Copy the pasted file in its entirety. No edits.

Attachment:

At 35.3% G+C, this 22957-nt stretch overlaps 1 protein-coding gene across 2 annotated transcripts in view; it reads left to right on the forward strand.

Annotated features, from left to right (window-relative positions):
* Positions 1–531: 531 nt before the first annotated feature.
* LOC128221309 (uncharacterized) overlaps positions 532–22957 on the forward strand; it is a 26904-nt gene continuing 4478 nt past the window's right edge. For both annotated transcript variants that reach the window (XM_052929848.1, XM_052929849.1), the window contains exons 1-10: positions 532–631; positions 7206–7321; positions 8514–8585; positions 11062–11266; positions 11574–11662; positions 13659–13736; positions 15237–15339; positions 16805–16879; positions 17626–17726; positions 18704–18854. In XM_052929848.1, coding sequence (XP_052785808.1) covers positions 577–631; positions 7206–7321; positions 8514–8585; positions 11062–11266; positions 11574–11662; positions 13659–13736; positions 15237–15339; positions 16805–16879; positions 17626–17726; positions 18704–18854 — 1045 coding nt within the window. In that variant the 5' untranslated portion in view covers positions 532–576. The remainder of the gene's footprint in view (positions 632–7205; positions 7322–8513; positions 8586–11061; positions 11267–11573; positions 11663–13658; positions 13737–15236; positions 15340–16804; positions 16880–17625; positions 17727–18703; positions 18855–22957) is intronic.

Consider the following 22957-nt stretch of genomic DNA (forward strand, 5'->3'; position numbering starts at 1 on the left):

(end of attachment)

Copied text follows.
At 35.3% G+C, this 22957-nt stretch overlaps 1 protein-coding gene across 2 annotated transcripts in view; it reads left to right on the forward strand.

Annotated features, from left to right (window-relative positions):
* Positions 1–531: 531 nt before the first annotated feature.
* LOC128221309 (uncharacterized) overlaps positions 532–22957 on the forward strand; it is a 26904-nt gene continuing 4478 nt past the window's right edge. For both annotated transcript variants that reach the window (XM_052929848.1, XM_052929849.1), the window contains exons 1-10: positions 532–631; positions 7206–7321; positions 8514–8585; positions 11062–11266; positions 11574–11662; positions 13659–13736; positions 15237–15339; positions 16805–16879; positions 17626–17726; positions 18704–18854. In XM_052929848.1, coding sequence (XP_052785808.1) covers positions 577–631; positions 7206–7321; positions 8514–8585; positions 11062–11266; positions 11574–11662; positions 13659–13736; positions 15237–15339; positions 16805–16879; positions 17626–17726; positions 18704–18854 — 1045 coding nt within the window. In that variant the 5' untranslated portion in view covers positions 532–576. The remainder of the gene's footprint in view (positions 632–7205; positions 7322–8513; positions 8586–11061; positions 11267–11573; positions 11663–13658; positions 13737–15236; positions 15340–16804; positions 16880–17625; positions 17727–18703; positions 18855–22957) is intronic.

Consider the following 22957-nt stretch of genomic DNA (forward strand, 5'->3'; position numbering starts at 1 on the left):